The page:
It is believed to be a place of miracles. Milagros. 

The Sanctuary of Chimayo is nestled in the small northern New Mexico settlement from which it gets its name. For nearly 200 years, people have journeyed to the church, many on foot over hundreds of miles of highways or mountain roads, as acts of faith and worship. Some have arrived on crutches they left behind as they walked unaided from the chapel. Triumphal shrines to personal milagros.

My wife has made several trips to Chimayo during visits to Santa Fe. Each time she returned hoping I could accom­pany her to the place of miracles in the Sangre de Cristo Mountains. 

I strongly discouraged Sharon’s well-meaning propaganda on the grounds the real event could never equal her description. Besides, no matter how deep a faith I would like to believe I possess, I still carry enough skepticism to cloud immediate acceptance of the unex­plain­able. It’s an occupational hazard that goes with being around too many thieves and thugs and watching the seemingly endless parade of charlatan TV preachers and traveling salvation-show faith healers.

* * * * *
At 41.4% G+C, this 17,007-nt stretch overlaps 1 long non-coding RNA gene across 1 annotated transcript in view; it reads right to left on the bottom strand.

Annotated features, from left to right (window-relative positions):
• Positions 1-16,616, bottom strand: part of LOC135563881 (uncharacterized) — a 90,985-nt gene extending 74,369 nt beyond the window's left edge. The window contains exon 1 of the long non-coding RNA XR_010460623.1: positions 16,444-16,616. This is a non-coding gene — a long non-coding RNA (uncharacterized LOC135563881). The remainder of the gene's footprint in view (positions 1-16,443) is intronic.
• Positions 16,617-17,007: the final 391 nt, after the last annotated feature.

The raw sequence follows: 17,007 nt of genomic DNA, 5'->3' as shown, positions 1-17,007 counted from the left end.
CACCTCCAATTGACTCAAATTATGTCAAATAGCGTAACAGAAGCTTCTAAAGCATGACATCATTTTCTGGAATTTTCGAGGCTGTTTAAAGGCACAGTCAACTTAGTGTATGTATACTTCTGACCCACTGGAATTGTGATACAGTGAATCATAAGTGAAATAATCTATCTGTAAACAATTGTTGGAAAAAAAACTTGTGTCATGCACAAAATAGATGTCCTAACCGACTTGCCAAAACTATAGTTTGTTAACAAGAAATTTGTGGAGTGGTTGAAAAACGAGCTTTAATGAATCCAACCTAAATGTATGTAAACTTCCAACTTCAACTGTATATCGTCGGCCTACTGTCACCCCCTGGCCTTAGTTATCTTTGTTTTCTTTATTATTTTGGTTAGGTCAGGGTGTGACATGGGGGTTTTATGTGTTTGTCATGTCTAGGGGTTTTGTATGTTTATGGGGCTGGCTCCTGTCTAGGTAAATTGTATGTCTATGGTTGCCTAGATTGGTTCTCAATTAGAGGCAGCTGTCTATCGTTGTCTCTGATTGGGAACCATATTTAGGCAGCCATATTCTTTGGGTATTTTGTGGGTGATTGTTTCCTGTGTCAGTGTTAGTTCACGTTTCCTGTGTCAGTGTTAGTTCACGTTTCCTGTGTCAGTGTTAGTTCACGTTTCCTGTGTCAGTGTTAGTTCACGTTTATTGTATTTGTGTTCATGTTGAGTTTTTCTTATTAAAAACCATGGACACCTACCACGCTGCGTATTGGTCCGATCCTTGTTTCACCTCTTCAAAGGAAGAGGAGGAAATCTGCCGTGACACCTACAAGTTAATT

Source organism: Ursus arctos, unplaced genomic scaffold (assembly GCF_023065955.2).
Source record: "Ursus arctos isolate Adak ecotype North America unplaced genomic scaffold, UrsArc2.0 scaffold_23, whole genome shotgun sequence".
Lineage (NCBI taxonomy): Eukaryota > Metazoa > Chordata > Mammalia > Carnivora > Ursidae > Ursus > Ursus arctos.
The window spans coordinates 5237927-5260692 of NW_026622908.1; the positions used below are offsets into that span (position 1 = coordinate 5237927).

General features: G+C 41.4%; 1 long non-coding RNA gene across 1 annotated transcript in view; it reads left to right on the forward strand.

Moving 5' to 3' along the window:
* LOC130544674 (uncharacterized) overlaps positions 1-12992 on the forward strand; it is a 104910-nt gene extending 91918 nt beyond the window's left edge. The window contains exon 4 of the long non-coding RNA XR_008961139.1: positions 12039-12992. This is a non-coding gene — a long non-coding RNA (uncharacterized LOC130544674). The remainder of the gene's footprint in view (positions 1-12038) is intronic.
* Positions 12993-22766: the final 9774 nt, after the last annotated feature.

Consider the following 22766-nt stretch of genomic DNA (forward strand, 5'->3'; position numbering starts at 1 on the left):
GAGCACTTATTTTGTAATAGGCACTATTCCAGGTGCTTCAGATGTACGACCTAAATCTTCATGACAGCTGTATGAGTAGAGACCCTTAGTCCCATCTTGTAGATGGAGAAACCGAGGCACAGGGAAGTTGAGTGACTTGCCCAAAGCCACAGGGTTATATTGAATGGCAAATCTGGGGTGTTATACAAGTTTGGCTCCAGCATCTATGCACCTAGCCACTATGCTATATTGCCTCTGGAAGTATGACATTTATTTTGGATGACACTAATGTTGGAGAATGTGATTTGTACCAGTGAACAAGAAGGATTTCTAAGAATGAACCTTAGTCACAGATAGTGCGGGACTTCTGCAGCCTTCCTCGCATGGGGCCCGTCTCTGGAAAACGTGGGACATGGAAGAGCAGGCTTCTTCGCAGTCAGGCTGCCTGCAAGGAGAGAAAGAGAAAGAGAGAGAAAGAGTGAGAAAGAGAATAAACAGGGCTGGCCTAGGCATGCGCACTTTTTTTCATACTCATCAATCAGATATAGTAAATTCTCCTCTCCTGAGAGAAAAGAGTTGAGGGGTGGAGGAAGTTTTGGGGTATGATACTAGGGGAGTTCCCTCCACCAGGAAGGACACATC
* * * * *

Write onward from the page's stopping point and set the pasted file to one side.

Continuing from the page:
Sharon was anxious about her return to Chimayo. She wanted to partake of its ancient spirituality and to carry to the chapel a prayer for her stepmother who, less than a week later, would undergo surgery for the removal of a lump in her breast. 

I wanted to be left alone on the cloudless and unseasonably warm winter day to experience what­ever it is that has been shared by pilgrims since the time of the conquis­tadors. I wanted to find my personal milagro, one that would allow me to leave behind the crutches that have propped up my wounded soul.